ITB Week One

ITBOverview

Inventing the Beyond | Module 1, Week 1

Statistics for Week 1

Participants:  435
Number of participants completing more than 90% of all work: 18 (4%)
Forum Posts: 118 posts in 33 threads
Most active forum thread: The Shift from Scarcity to Abundance of Content


Overview of the Week

Week one provided an overview of scenario based planning and how to use uncertainty to create a culture that can respond to change. Videos introduced the concept of scenario-based planning and provided a framework for how the process will develop.  At the end of the week, participants were invited to rate drivers of change based upon their uncertainty and impact. The results of this voting can be seen here.

Big Ideas

What is scenario-based planning?

Scenario planning has its root in military planning in World War II and became a tool for industry in the 1970s where it’s utility in preparing for uncertainty provided tools for dealing with volatile and unpredictable markets.  The purpose of scenario planning is not to predict the future but to visualize the range of possible futures and reflect on how prepared an organization is for them. 

Why build alternate futures?

Because we cannot predict the future with any certainty, building different futures puts you in a different mental space and can help show how the assumptions that we have about the future may not the only possibilities, opening up other possibilities.  By establishing alternative futures, we create the ability to see possibilities for the future and look for opportunities in the way the future unfolds.

By developing scenarios with multiple possibilities, you can anticipate a wider range of outcomes, avoiding surprises by helping thing through the process ahead of time. For the purposes of this collaboration, scenario-based planning helps to frame our thinking about education in 2030 in a variety of settings so we can understand better what we are planning for (or against). Scenario planning helps to make the forces at play visible. 

Building multiple scenarios of possible futures provides an excellent tool for describing, exploring and preparing for the future. For this project, the questions we want to answer are what are the critical factors for academic survival and success in 2030? And what practices will best guide and support learners, faculty and institutions? The results will provide the framework to refine and focus the scenarios for different stakeholders and institutions.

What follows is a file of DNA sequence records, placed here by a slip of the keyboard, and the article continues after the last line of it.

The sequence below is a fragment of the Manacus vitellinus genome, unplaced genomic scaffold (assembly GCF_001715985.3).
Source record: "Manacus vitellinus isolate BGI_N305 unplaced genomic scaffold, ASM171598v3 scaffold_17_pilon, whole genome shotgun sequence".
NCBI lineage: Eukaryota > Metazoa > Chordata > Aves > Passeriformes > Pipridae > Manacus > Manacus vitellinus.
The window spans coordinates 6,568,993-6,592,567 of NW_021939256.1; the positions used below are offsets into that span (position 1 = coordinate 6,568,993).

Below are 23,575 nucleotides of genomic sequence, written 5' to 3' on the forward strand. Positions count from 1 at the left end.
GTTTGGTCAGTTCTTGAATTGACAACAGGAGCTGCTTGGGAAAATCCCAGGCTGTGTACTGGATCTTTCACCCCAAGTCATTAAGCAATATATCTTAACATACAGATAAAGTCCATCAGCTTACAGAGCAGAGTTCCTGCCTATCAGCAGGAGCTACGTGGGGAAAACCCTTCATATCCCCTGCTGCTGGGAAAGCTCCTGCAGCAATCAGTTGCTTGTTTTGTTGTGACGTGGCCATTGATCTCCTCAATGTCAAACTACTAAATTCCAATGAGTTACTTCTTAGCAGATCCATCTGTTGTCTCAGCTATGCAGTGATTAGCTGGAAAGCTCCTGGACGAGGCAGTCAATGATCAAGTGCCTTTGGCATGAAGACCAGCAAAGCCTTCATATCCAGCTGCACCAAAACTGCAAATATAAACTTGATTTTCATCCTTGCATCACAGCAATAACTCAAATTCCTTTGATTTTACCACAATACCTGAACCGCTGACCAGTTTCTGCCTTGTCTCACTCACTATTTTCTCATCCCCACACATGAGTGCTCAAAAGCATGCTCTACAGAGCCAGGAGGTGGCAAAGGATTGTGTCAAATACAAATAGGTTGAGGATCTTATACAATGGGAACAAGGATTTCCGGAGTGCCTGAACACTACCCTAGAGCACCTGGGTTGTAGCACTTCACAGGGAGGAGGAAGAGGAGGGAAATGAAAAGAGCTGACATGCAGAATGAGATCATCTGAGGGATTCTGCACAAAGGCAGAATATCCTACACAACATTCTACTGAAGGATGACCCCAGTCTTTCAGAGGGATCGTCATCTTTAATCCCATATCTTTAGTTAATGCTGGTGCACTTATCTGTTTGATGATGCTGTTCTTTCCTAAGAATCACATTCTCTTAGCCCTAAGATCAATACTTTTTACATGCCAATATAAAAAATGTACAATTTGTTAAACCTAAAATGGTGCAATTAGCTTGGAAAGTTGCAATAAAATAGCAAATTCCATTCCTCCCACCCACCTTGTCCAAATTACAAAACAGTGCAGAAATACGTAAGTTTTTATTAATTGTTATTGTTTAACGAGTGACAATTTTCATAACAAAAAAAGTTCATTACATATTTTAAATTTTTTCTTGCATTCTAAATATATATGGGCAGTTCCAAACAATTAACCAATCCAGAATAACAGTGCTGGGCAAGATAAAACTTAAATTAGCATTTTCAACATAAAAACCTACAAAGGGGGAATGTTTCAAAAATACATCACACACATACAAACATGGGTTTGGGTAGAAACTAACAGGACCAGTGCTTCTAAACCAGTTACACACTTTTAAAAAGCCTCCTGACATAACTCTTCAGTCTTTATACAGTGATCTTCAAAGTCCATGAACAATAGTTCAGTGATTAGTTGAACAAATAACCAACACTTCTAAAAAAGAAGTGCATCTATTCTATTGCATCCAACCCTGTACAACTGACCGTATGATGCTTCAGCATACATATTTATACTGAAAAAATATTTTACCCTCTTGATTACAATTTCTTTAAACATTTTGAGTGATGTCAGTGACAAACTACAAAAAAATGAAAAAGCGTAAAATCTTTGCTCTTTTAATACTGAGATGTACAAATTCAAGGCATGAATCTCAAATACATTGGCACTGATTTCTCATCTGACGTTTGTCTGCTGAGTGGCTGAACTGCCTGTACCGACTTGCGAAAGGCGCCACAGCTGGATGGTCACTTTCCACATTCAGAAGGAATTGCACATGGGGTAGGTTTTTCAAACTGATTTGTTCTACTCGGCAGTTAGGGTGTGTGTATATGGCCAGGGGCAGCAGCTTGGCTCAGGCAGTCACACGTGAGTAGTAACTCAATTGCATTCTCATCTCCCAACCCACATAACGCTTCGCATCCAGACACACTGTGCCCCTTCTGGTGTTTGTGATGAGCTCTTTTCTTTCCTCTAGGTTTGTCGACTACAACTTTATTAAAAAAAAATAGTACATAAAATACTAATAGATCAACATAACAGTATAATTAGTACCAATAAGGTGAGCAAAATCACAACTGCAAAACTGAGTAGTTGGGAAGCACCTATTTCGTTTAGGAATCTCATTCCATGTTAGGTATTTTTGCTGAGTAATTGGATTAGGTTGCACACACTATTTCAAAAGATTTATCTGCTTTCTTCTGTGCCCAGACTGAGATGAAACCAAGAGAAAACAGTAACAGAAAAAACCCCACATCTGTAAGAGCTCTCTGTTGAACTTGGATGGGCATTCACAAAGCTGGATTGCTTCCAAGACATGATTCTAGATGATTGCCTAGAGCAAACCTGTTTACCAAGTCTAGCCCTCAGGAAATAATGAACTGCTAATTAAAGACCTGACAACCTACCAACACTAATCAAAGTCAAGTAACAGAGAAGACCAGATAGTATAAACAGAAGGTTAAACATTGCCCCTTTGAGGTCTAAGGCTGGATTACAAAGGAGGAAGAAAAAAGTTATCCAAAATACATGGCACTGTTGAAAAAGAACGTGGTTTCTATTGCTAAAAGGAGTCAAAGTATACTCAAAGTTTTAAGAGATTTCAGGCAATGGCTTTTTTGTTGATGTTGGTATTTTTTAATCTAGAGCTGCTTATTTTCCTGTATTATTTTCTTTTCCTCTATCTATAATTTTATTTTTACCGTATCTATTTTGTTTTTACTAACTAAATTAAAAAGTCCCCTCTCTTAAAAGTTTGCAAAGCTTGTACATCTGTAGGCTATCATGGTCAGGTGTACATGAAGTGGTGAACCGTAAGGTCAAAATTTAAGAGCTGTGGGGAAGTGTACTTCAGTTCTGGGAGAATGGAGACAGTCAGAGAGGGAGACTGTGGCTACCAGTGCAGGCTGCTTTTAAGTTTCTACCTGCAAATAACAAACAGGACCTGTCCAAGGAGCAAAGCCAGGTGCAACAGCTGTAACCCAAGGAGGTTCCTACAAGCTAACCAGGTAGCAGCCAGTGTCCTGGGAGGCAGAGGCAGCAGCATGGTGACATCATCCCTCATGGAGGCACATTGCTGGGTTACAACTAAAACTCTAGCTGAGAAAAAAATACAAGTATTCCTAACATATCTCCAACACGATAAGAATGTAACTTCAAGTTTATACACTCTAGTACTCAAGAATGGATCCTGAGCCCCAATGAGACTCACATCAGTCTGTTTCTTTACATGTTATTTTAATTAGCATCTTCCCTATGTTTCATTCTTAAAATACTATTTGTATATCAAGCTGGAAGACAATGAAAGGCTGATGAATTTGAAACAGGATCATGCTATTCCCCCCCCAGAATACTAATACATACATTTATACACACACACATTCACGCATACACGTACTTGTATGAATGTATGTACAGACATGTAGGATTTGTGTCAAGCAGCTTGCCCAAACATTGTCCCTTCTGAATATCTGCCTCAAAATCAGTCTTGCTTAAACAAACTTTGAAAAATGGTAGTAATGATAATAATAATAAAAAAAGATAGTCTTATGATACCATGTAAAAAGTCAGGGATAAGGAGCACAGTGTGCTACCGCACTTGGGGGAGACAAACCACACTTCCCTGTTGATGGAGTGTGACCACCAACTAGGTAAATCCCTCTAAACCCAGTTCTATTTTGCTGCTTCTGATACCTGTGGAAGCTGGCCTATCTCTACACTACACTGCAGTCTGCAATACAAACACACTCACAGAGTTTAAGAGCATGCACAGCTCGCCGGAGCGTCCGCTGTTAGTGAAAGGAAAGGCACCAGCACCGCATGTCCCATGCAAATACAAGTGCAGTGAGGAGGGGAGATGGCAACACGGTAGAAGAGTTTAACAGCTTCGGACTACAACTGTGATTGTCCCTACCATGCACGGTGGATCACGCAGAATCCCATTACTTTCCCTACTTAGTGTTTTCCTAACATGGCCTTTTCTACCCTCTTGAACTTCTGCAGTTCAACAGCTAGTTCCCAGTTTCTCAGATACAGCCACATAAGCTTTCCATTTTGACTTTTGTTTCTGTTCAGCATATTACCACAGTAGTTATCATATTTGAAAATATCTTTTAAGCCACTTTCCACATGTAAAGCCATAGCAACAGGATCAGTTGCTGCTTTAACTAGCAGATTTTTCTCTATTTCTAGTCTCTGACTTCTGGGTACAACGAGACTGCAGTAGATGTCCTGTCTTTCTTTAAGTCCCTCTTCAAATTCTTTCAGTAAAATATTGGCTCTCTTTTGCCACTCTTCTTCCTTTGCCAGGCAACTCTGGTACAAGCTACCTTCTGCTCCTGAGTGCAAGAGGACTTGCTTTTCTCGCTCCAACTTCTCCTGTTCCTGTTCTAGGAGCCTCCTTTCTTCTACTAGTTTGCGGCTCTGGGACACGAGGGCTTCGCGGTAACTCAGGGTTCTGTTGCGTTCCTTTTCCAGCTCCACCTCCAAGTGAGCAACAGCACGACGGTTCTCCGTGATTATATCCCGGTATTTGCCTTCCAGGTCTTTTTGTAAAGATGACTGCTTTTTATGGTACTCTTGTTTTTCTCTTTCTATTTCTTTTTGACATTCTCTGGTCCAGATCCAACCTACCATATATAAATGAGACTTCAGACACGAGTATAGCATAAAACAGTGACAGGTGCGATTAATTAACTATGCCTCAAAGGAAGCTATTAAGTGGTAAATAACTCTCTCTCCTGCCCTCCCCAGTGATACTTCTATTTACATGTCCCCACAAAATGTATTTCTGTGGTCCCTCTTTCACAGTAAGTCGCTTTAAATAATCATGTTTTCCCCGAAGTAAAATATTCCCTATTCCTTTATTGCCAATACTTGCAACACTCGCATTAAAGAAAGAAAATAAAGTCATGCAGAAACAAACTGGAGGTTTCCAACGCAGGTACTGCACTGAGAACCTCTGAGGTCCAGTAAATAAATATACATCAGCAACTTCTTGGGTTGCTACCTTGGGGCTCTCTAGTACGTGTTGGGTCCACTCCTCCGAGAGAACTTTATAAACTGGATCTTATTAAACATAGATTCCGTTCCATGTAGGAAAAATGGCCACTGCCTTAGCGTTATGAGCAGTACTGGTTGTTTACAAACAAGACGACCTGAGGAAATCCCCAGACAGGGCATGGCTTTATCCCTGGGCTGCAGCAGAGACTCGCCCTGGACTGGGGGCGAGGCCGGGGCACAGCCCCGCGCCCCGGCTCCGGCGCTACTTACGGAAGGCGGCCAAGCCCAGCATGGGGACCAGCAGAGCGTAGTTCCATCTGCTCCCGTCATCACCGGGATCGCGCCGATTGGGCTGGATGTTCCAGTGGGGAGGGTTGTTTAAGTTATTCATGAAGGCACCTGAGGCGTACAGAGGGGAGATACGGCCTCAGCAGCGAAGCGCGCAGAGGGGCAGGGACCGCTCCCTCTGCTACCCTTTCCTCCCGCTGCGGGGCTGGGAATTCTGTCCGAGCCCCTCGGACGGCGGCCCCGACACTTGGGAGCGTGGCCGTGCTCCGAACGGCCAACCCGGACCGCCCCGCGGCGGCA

How do we build scenarios?

Scenario planning begins with a focus: an issue or idea that is at the heart of the matter.  For our activities, we will focus on higher education, and, specifically, what the will be the future of higher education in 2030?  The focus is important because it helps to narrow down the possible futures to those that will help lead us to better decisions. 

From this starting point, then, we begin to look at the range of factors that can drive change—social, technological, economic, environmental and political—and build a list of these forces to get a sense of those that have variability and those that are unlikely to be very different no matter what other changes take place in the future.  These former forces have a sense of uncertainty to them, and from these, we want to determine which are critical uncertainties—that is, which of these has the potential to have significant impact on the issue we are focusing on. 

The full list of uncertainties is typically long and interrelated, so a process of narrowing is necessary to arrive at a manageable range of more critical uncertainties.  Many uncertainties are very similar in nature as well, enough so that they operate not as individual uncertainties but as linked ideas that serve as proxies for one another.  Still, at this stage, our goal is to consider each with respect to two factors: to what degree is the future state of this driver uncertain and how great an impact will this driver exert on the focal issue.